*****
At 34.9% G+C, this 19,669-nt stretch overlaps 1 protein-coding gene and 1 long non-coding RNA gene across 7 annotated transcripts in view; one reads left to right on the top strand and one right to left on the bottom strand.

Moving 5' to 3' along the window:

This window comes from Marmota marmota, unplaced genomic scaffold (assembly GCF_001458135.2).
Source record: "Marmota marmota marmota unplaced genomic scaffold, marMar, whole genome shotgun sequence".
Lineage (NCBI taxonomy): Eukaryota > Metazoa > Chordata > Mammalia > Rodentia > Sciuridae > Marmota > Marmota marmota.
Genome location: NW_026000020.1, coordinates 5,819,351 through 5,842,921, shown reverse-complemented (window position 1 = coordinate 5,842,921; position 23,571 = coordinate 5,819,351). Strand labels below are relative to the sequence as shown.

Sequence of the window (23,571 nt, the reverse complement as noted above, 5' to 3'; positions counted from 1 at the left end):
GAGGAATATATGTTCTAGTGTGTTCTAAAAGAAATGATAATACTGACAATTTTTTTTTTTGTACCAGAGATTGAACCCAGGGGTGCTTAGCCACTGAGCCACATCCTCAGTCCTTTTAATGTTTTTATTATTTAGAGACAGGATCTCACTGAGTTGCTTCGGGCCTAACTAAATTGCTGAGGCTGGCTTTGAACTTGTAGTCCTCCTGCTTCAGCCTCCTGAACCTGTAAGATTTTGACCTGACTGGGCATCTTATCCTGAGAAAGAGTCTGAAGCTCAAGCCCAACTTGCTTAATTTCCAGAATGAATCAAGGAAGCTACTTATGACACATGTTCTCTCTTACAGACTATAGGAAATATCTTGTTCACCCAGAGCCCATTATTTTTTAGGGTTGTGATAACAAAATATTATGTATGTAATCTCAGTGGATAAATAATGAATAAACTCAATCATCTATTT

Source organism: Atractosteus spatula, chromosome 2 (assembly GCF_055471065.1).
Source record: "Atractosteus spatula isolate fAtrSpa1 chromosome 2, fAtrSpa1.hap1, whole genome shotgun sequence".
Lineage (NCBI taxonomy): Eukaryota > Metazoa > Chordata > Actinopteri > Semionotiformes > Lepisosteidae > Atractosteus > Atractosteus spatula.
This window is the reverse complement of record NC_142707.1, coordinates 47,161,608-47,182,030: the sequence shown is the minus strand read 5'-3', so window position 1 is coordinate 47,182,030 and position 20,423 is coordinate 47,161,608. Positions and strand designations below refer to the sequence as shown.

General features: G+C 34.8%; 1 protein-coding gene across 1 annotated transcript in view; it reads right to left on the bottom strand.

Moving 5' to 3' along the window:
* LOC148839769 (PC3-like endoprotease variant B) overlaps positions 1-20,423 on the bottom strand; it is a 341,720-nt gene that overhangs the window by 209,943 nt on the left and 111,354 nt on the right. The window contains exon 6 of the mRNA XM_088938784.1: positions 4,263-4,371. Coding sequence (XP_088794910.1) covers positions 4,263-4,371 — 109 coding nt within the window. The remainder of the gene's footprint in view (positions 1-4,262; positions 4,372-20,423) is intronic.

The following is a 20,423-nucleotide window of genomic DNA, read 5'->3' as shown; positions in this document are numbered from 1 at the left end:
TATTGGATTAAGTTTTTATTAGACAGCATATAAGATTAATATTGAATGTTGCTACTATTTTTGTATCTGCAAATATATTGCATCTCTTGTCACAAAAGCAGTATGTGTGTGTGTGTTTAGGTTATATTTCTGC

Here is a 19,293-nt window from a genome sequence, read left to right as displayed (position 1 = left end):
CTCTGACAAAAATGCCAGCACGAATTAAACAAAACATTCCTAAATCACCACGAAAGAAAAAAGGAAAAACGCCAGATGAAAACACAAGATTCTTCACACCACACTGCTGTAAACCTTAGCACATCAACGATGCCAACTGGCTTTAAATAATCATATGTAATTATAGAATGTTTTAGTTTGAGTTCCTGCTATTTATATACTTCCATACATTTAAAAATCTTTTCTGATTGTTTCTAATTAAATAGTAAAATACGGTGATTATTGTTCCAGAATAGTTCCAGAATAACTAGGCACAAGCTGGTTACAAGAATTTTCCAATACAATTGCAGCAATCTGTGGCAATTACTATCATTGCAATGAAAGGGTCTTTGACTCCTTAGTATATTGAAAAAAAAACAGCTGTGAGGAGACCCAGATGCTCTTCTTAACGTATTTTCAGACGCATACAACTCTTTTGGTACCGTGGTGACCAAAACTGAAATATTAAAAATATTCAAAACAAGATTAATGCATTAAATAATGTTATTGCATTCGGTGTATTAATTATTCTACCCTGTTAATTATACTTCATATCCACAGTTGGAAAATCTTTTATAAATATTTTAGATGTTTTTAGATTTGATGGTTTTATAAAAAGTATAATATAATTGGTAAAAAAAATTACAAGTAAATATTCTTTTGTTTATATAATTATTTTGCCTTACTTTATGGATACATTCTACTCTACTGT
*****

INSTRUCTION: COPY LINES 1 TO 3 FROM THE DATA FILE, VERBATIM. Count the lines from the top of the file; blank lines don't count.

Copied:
At 34.9% G+C, this 19,669-nt stretch overlaps 1 protein-coding gene and 1 long non-coding RNA gene across 7 annotated transcripts in view; one reads left to right on the top strand and one right to left on the bottom strand.

Moving 5' to 3' along the window:

This window comes from Marmota marmota, unplaced genomic scaffold (assembly GCF_001458135.2).